Praying through the Psalms

Praying through the Psalms

Tuesday, December 20, 2016

Where Were the Believers First Called "Christians"?

Acts 11
11 The apostles and the believers throughout Judea heard that the Gentiles also had received the word of God. 2 So when Peter went up to Jerusalem, the circumcised believers criticized him 3 and said, “You went into the house of uncircumcised men and ate with them.”


When news gets back to the mother church in Jerusalem of the conversion of the Gentiles, at first the believers are very skeptical. After all, how could Peter eat with those "unclean" Gentiles. They were still operating under the old model that Jesus came to reach the Jews only. After all, they were the "chosen people". But when Peter recounts the story to them, they come to understand that these Gentiles have truly come to faith in Christ Jesus. Importantly, they acknowledge that even to the Gentiles has God granted repentance that leads to life. Notice it is God that grants repentance. Meaning God works in us to turn us from our old way to come to the new way through Christ.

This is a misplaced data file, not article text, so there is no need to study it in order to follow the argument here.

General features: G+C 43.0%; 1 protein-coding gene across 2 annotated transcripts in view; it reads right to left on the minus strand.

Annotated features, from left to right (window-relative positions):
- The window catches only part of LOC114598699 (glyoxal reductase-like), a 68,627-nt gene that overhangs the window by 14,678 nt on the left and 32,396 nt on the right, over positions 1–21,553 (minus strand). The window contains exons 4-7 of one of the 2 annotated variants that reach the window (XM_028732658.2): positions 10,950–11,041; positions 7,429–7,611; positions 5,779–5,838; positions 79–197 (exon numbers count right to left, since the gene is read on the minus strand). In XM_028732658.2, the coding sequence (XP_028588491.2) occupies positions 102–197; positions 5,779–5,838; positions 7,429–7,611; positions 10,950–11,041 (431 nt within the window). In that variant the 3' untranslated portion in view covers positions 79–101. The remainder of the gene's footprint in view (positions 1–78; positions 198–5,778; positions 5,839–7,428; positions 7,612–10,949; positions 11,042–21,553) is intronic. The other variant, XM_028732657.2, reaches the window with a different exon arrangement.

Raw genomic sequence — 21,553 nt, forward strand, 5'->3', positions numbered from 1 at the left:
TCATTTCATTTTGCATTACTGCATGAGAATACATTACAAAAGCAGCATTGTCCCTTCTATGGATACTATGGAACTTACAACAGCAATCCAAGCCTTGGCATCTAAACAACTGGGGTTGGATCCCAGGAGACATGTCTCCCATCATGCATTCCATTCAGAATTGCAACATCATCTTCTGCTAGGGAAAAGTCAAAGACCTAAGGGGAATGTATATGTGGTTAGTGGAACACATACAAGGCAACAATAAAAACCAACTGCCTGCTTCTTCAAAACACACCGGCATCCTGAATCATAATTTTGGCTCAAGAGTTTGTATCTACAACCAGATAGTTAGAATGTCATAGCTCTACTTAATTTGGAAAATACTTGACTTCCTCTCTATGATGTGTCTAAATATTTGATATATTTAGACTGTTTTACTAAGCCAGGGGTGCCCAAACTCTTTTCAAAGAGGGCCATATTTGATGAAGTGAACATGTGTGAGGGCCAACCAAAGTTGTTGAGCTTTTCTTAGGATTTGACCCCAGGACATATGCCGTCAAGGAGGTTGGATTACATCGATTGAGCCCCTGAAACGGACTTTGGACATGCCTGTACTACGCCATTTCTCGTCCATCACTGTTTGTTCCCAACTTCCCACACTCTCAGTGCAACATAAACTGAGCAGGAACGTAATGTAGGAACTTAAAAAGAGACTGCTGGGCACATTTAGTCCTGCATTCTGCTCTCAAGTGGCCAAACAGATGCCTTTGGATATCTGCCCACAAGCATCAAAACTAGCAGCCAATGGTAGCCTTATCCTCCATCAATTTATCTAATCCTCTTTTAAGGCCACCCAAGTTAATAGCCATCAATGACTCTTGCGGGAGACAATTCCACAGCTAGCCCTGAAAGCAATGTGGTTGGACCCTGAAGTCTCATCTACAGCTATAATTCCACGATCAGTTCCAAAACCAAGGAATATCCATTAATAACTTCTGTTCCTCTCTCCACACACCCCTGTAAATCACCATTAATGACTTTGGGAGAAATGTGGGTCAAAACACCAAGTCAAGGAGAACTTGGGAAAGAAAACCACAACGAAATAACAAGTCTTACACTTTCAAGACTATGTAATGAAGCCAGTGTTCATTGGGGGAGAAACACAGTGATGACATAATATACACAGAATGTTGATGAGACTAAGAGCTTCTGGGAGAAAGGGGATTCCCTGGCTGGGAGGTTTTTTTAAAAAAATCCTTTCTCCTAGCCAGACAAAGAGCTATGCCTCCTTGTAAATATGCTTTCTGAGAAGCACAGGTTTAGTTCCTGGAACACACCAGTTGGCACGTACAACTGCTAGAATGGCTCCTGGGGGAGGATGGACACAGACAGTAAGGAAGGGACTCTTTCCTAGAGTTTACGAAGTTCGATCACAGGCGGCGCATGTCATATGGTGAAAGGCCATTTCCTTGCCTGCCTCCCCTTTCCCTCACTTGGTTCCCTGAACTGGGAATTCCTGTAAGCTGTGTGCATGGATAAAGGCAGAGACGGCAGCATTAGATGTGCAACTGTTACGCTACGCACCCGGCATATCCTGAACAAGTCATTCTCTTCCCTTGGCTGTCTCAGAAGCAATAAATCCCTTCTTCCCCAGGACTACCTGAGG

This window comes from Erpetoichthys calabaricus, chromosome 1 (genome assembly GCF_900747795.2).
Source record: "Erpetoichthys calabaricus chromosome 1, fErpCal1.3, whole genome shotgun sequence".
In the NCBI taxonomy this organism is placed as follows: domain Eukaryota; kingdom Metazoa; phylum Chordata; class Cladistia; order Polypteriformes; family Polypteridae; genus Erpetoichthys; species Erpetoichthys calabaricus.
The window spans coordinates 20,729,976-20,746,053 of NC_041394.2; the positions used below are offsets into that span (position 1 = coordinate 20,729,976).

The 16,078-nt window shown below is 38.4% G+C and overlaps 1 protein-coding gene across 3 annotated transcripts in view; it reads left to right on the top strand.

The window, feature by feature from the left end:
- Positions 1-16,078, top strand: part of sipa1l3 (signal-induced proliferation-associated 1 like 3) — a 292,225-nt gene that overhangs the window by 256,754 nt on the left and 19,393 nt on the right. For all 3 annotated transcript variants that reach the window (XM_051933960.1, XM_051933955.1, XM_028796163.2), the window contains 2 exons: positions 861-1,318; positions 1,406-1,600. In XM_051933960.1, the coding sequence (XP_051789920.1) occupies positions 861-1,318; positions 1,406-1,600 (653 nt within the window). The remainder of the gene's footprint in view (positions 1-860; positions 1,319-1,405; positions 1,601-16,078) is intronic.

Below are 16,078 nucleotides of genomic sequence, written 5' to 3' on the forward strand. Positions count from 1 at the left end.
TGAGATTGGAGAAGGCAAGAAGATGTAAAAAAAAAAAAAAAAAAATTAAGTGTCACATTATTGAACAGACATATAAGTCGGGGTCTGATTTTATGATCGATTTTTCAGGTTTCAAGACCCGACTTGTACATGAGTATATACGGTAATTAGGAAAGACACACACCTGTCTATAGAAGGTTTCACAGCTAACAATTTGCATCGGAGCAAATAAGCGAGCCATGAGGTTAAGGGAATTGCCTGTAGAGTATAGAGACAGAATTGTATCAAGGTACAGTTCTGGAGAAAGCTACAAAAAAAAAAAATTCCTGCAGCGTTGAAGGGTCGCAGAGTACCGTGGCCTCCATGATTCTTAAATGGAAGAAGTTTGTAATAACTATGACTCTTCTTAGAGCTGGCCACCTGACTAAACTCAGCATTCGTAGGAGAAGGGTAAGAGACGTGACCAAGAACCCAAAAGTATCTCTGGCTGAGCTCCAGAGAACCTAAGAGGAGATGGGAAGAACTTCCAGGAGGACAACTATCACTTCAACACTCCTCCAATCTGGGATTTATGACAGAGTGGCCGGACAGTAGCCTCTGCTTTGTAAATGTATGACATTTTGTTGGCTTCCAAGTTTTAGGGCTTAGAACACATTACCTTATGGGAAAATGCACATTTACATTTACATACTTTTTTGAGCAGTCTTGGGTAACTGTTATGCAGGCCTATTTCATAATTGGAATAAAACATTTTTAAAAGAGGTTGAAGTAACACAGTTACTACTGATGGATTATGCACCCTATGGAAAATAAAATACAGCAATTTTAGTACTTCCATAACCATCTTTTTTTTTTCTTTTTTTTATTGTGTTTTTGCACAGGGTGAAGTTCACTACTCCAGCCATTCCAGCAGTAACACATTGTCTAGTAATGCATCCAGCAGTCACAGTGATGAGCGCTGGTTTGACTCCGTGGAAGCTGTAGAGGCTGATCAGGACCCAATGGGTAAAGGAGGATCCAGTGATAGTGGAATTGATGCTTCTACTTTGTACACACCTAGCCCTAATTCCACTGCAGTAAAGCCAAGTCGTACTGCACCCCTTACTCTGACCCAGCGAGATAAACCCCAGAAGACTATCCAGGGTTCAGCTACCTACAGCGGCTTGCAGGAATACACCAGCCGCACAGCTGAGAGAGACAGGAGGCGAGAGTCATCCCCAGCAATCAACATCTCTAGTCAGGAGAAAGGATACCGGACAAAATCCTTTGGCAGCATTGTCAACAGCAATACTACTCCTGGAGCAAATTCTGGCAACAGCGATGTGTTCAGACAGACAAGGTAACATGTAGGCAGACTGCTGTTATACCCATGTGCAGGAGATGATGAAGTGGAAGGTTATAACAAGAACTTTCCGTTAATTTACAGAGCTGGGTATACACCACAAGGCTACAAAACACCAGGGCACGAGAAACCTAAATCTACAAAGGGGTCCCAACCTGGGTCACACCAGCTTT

As we see in the rest of the chapter, the persecution of Stephen led to believers going as far north as Antioch. The gospel was preached to the Greeks, and a large number of them came to faith. The Christian movement is now spreading north. The Lord's hand was with them and great number of them came to faith. God had granted favor to these new apostles, and through their faithfulness to preach the Word about Christ, the church started exploding. Eventually the church sent Barnabas to Antioch, and he affirmed that it was the grace of God that was producing all of this fruit. Then, he came back and got Saul and they stayed in Antioch for a year.

Notice two things. This is the first time the believers were called the "church", and also the first time they were called "Christians". The church now had a "beachhead" outside of Jerusalem, a sign that the church was beginning to grow as Jesus had commanded before he left to go to heaven.

What can we learn from this? One, it is clear that it was God's favor and grace that led to this movement of Greeks to come to faith. Without this these results would not have happened. Our job is to preach the gospel and go where God calls us. God's job is to grant repentance to those who hear the Gospel and turn faith in Jesus. But notice even through the persecution, the believers are faithful and it does not stop the spread of the Good News. If anything, it ignites it's spread because it shows how genuine their faith is.

We live in times where we think Christians are increasingly being persecuted by the culture around us. But could this be an "open door" for the gospel. Will we reach out to those who God is bringing us, to or sending us out to reach? We can be sure that as we are faithful to "go", God will continue to grant grace and work repentance in those who believe like we do.

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